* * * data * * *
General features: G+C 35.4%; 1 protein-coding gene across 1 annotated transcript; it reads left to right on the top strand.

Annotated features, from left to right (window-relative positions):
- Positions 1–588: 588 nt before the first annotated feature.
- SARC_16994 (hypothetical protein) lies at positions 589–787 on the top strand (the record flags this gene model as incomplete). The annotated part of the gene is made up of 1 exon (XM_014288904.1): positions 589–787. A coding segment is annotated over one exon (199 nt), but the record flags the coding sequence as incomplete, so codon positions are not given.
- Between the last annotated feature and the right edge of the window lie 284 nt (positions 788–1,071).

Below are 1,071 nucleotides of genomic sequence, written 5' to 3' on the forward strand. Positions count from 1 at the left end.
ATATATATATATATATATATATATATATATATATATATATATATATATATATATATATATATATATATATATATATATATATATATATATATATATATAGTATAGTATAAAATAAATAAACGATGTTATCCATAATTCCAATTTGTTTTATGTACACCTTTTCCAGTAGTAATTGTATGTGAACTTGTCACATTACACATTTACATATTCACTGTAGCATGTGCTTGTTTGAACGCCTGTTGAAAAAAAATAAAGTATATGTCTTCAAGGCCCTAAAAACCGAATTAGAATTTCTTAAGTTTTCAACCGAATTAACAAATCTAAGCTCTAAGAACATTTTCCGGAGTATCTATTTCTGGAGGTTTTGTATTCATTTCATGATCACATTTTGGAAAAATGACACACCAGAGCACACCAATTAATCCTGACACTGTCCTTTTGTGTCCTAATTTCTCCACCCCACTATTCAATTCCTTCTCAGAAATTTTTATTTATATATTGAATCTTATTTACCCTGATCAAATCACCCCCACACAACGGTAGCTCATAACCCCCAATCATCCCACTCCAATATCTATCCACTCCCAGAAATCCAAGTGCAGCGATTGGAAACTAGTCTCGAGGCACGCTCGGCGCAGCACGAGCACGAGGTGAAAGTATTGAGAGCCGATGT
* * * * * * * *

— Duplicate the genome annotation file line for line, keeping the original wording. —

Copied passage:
General features: G+C 35.4%; 1 protein-coding gene across 1 annotated transcript; it reads left to right on the top strand.

Annotated features, from left to right (window-relative positions):
- Positions 1–588: 588 nt before the first annotated feature.
- SARC_16994 (hypothetical protein) lies at positions 589–787 on the top strand (the record flags this gene model as incomplete). The annotated part of the gene is made up of 1 exon (XM_014288904.1): positions 589–787. A coding segment is annotated over one exon (199 nt), but the record flags the coding sequence as incomplete, so codon positions are not given.
- Between the last annotated feature and the right edge of the window lie 284 nt (positions 788–1,071).

Below are 1,071 nucleotides of genomic sequence, written 5' to 3' on the forward strand. Positions count from 1 at the left end.
ATATATATATATATATATATATATATATATATATATATATATATATATATATATATATATATATATATATATATATATATATATATATATATATATATAGTATAGTATAAAATAAATAAACGATGTTATCCATAATTCCAATTTGTTTTATGTACACCTTTTCCAGTAGTAATTGTATGTGAACTTGTCACATTACACATTTACATATTCACTGTAGCATGTGCTTGTTTGAACGCCTGTTGAAAAAAAATAAAGTATATGTCTTCAAGGCCCTAAAAACCGAATTAGAATTTCTTAAGTTTTCAACCGAATTAACAAATCTAAGCTCTAAGAACATTTTCCGGAGTATCTATTTCTGGAGGTTTTGTATTCATTTCATGATCACATTTTGGAAAAATGACACACCAGAGCACACCAATTAATCCTGACACTGTCCTTTTGTGTCCTAATTTCTCCACCCCACTATTCAATTCCTTCTCAGAAATTTTTATTTATATATTGAATCTTATTTACCCTGATCAAATCACCCCCACACAACGGTAGCTCATAACCCCCAATCATCCCACTCCAATATCTATCCACTCCCAGAAATCCAAGTGCAGCGATTGGAAACTAGTCTCGAGGCACGCTCGGCGCAGCACGAGCACGAGGTGAAAGTATTGAGAGCCGATGT